When I met Shari at one of the foster care support group meetings a year or so ago, I shared a bit about our family dynamics. I was there with my own two girls (ages 8 and 10) that I had just recently adopted after a long 4.5 years in foster care. The foster/adoptive parents of my girls’ younger brother and sister were there, too. There were three older brothers, also adopted into another home that we stayed close to, as well.
Seven children, three families, trying to maintain their sibling bonds whenever, and however, we could. Our conversation drifted to a dream of one day being able to take a “family” vacation together, to somewhere like Disneyland, but knowing the reality of this was farfetched, given the distance, the cost, and so many people. We had dreamed of celebrating our adoption in some big way—but our plans were put on a long-distant hold because of the pandemic. Shari asked for our contact information, in case she was able to help us towards our dream trip. We did, gladly…but really had no true belief anything would come of it.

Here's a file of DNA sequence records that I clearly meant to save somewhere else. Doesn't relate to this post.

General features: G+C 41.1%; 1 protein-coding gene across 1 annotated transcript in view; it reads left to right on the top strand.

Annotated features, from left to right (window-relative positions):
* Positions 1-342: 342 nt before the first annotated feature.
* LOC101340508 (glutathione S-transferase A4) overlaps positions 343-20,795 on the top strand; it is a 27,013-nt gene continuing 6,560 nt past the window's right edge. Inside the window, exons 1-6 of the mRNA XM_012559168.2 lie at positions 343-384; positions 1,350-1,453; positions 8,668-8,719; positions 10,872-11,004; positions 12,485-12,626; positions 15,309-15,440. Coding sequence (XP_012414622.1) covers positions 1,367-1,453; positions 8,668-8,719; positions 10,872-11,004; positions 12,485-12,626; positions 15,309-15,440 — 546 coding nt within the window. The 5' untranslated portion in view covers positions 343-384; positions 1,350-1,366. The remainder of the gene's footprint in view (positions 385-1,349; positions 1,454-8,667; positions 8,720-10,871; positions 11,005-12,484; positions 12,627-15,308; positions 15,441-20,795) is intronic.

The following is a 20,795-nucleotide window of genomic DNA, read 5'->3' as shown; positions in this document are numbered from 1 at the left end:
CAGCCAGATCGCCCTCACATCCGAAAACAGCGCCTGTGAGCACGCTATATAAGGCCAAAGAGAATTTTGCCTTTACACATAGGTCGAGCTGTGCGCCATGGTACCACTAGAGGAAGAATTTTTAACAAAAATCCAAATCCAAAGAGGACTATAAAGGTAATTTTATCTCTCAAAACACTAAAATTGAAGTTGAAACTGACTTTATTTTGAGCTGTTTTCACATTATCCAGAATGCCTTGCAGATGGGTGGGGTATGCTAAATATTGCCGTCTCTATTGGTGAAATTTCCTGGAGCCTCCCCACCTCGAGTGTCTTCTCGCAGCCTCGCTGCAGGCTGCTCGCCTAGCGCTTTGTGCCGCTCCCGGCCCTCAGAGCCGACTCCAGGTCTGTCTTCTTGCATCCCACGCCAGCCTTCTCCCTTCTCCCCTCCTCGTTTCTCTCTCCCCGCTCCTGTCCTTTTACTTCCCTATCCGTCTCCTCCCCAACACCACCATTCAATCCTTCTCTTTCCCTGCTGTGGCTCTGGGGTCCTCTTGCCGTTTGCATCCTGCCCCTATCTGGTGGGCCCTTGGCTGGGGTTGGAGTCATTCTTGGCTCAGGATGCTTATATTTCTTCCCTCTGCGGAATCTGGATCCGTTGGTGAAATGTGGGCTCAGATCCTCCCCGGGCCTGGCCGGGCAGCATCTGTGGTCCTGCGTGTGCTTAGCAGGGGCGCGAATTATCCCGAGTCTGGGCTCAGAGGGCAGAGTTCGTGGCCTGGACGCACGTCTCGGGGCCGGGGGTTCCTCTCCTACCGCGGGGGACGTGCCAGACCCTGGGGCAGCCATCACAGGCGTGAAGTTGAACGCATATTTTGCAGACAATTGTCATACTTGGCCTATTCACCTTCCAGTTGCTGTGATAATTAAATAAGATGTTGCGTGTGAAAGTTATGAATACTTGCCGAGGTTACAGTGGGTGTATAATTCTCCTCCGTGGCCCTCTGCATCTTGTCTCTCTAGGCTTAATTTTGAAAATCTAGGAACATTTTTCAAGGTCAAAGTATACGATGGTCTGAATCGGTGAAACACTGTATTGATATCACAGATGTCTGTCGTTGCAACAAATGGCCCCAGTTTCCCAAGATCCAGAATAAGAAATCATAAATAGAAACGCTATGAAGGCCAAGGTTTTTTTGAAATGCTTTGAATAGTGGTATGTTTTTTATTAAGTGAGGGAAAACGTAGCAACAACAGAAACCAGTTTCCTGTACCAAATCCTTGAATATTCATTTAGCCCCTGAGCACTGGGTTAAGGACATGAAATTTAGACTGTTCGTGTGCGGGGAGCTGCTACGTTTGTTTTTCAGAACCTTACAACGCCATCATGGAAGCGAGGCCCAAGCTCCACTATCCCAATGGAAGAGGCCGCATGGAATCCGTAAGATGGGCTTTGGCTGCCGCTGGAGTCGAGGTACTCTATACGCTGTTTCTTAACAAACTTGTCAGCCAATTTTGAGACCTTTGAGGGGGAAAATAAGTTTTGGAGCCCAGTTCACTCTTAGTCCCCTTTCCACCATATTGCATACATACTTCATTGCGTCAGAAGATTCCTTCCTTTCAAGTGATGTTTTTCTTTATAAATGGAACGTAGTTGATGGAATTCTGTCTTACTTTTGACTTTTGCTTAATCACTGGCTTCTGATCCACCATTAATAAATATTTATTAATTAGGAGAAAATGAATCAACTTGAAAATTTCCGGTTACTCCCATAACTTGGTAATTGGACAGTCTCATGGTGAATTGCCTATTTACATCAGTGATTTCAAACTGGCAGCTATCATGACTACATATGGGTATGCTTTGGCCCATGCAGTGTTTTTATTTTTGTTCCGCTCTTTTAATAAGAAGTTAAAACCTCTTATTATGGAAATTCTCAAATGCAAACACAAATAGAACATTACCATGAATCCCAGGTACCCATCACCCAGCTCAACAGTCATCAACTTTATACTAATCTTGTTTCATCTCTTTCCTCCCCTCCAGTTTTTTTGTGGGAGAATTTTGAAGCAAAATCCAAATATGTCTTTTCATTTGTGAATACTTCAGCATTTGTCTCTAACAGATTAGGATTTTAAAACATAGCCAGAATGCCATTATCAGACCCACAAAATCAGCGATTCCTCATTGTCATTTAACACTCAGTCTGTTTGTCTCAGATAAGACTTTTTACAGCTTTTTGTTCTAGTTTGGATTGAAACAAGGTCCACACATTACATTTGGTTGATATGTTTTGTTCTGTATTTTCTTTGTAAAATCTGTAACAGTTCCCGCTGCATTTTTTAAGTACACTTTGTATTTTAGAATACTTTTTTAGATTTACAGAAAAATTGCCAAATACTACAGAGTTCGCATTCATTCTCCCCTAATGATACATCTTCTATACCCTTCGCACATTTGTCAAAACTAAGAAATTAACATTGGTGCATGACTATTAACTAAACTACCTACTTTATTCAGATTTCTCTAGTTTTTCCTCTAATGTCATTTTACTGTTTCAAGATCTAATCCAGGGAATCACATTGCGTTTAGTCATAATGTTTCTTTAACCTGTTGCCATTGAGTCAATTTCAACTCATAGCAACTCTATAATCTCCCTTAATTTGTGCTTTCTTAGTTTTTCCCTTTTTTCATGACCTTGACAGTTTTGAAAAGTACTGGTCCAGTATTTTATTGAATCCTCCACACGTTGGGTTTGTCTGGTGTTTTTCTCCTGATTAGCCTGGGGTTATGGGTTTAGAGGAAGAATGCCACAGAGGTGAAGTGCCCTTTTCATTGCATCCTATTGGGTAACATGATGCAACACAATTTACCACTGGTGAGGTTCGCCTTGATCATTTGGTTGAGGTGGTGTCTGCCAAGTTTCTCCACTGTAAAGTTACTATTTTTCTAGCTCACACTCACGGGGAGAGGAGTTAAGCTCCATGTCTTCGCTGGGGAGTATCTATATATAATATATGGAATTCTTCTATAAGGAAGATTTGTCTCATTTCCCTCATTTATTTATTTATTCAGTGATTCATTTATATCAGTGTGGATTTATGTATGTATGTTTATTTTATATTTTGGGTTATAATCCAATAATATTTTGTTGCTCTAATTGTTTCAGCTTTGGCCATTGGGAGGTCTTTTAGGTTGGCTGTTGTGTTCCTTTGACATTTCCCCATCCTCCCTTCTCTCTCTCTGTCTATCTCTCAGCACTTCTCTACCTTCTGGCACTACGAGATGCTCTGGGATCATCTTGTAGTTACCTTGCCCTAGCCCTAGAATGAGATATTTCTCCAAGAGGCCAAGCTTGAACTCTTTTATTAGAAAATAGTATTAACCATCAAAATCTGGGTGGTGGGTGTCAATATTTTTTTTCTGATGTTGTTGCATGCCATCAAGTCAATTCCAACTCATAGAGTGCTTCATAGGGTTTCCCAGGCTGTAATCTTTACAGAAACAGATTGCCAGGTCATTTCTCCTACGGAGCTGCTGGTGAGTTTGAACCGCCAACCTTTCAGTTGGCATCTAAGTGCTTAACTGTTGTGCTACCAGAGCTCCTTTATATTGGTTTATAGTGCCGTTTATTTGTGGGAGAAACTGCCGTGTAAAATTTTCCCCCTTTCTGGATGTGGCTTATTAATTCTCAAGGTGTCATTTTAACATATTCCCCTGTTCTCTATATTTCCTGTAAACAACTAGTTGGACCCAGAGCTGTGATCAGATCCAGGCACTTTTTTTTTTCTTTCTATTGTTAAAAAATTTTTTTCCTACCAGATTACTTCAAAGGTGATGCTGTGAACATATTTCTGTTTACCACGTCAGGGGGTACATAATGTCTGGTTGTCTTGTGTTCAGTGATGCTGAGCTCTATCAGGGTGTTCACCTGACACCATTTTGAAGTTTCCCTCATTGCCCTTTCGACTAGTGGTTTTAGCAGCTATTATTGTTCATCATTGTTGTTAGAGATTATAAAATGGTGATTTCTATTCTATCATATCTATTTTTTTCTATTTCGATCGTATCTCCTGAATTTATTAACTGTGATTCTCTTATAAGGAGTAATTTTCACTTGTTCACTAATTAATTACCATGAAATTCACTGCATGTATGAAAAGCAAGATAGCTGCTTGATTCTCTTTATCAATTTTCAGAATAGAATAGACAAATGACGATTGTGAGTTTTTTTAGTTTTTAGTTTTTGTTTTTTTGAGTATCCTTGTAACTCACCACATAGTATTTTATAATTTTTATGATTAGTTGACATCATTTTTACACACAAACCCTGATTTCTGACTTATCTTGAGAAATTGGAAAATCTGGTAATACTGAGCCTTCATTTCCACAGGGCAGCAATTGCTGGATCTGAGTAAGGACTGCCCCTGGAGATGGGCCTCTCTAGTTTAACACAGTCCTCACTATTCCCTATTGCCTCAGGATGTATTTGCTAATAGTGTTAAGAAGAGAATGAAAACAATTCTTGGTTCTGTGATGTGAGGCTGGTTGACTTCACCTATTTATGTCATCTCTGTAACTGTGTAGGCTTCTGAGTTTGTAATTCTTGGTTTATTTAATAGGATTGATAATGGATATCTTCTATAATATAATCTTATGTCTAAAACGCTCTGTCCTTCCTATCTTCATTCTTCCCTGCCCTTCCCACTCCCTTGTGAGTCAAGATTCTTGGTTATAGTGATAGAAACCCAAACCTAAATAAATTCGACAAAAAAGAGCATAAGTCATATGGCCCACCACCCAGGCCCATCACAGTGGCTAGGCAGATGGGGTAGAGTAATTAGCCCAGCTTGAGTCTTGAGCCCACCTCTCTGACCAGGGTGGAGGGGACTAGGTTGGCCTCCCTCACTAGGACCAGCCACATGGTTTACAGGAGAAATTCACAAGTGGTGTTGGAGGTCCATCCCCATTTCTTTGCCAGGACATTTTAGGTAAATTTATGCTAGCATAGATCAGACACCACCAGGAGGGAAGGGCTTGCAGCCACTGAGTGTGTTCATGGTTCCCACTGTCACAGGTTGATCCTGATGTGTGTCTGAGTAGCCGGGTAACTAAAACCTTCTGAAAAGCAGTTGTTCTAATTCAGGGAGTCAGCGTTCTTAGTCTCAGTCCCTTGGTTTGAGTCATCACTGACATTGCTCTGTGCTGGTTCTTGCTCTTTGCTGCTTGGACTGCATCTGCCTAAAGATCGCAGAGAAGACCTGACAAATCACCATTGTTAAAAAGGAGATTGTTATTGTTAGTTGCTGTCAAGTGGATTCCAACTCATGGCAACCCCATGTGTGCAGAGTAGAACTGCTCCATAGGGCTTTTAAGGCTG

Fast-forward several months when we received a call, letting us know Cobbled Streets was working on putting a trip together for all of us to go to Disneyland. We were all excited, but still really didn’t believe it would happen. Then it did.
It was the first plane ride for many of the kids, and despite the fear of soaring into the sky, they had a great time flying through the clouds and over the mountains. The kids all sat together and shared snacks, laughs,
games, and conversations!
We made our way through the airport—the big kids holding hands with the little kids. So much awe. When we arrived at the house there was excitement everywhere. We had large family meals for breakfasts and dinners and
everyone pitched in.
The next two days were filled with theme park adventures. Saying everyone had a great time, would be a major under-statement! We even enjoyed the long lines, as it gave us time to talk and play.
The most awesome part was being able to spend such a long time together where the kids could actually interact like typical siblings—waking up together, eating together, playing together, and then crashing after a long fun day.
Cobbled Streets made this dream come true.